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Xenonex agrees – Listening Is an Overlooked Leadership Tool

No doubt about it, listening is a vital skill to be a great coach.  But there are different ways to listen and it is important to be aware of both how and why we listen in order to maximise great coaching conversations.

 

This edited article by Melissa Daimler, head of Global Learning & Organizational Development @Twitter offers some good advice on how we can listen more.

 

Listening is an overlooked tool that creates an environment of safety when done well. Several studies over the decades have estimated that we spend anywhere from a third to half our time listening. And yet we don’t retain very much. Back in 1957, researchers found that listeners only remembered about half of what they’d heard immediately after someone finished talking. There’s no reason to think that ratio has improved since then.

 

Listening can be a challenging skill to master. In our management development sessions, we find it helpful to highlight three levels of listening:

 

Internal listening -  focused on your own thoughts, worries, and priorities, even as you pretend you’re focusing on the other person. In our sessions, we usually illustrate this type of listening with a simple prop — an iPhone. People laugh, not because it’s funny, but because they recognize that this type of listening is what they often do themselves.

 

Focused listening is being able to focus on the other person, but you’re still not connecting fully to them. The phone may be down and you may be nodding in agreement, but you may not be picking up on the small nuances the person is sharing.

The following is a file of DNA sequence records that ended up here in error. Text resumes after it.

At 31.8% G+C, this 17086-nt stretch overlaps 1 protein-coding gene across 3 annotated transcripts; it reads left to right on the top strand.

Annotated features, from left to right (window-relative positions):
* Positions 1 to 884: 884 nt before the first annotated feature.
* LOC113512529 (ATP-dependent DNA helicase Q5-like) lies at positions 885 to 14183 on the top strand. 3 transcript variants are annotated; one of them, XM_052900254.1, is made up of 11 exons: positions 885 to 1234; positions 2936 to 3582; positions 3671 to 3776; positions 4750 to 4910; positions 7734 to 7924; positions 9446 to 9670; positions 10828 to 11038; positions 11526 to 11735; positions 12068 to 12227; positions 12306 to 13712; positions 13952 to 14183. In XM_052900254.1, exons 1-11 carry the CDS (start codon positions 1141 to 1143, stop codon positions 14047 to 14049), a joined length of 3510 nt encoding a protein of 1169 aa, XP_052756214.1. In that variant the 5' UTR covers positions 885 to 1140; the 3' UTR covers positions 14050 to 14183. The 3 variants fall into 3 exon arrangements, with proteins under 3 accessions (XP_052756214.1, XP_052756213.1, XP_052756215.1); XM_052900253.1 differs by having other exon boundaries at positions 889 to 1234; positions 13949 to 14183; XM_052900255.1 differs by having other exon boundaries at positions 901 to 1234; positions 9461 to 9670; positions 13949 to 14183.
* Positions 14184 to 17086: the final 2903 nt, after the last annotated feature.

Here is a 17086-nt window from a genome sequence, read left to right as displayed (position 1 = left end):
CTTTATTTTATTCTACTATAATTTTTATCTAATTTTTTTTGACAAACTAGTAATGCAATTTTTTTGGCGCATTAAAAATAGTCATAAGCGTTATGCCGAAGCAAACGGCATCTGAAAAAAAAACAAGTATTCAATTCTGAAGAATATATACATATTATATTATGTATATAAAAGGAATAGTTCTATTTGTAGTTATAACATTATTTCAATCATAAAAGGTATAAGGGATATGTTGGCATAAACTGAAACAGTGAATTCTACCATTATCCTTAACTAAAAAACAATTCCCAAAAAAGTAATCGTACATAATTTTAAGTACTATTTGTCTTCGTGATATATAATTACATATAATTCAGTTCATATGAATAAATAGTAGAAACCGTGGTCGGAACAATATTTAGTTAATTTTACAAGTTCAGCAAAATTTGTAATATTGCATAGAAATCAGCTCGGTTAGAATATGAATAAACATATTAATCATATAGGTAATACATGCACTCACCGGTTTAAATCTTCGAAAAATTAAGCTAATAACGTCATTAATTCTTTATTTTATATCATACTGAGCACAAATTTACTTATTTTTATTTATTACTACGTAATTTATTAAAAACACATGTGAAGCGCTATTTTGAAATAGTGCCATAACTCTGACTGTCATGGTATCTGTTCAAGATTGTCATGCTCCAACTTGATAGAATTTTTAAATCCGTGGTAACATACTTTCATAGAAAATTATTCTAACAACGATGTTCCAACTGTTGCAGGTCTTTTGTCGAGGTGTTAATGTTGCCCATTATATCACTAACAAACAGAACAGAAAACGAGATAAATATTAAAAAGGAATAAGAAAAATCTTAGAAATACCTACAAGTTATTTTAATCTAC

360 listening. This is where the magic happens. You’re not only listening to what the person is saying, but how they’re saying it — and, even better, what they’re not saying, like when they get energised about certain topics or when they pause and talk around others.

 

So how can we listen more? Three suggestions to try this week:

 

Look people in the eye.  Put down your phone when you’re in meetings. Close your laptop. See if you’re more energised about work and the people with whom you work.

 

Create space in your day. Manage your calendar and stop booking yourself out the entire day. Can someone on your team be part of that meeting? Does it need to be an hour, or can 30 minutes suffice? Give yourself time for reflection and space throughout the day, so that when you are talking with someone, you can give them your full attention.

 

Ask more questions. Next time a colleague or employee asks for advice, make sure you’re listening and understand the situation. Then, before answering, ask a question. Clarify what they really need — usually it’s just validation that their thinking is on the right track.

 

Twitter employees are evangelists of the power of social media platforms to connect people and share information at lightning speed all over the world. However, we’ve got to insist on time for uninterrupted face-to-face conversation. Even in a world of limitless, instantaneous, global connection, the most powerful mode of communication is that of two people listening.

 

Xenonex is an approved ILM Centre and is recognised for the quality and standard of its training in the National ILM Hall of Fame. The Xenonex team trains internal and external coaches and has experience of developing and embedding coaching within the public and private sector.

 

For more information call 0113 322 9234 or email katy.hebblewhite@xenonex.co.uk

 

Suzanna Prout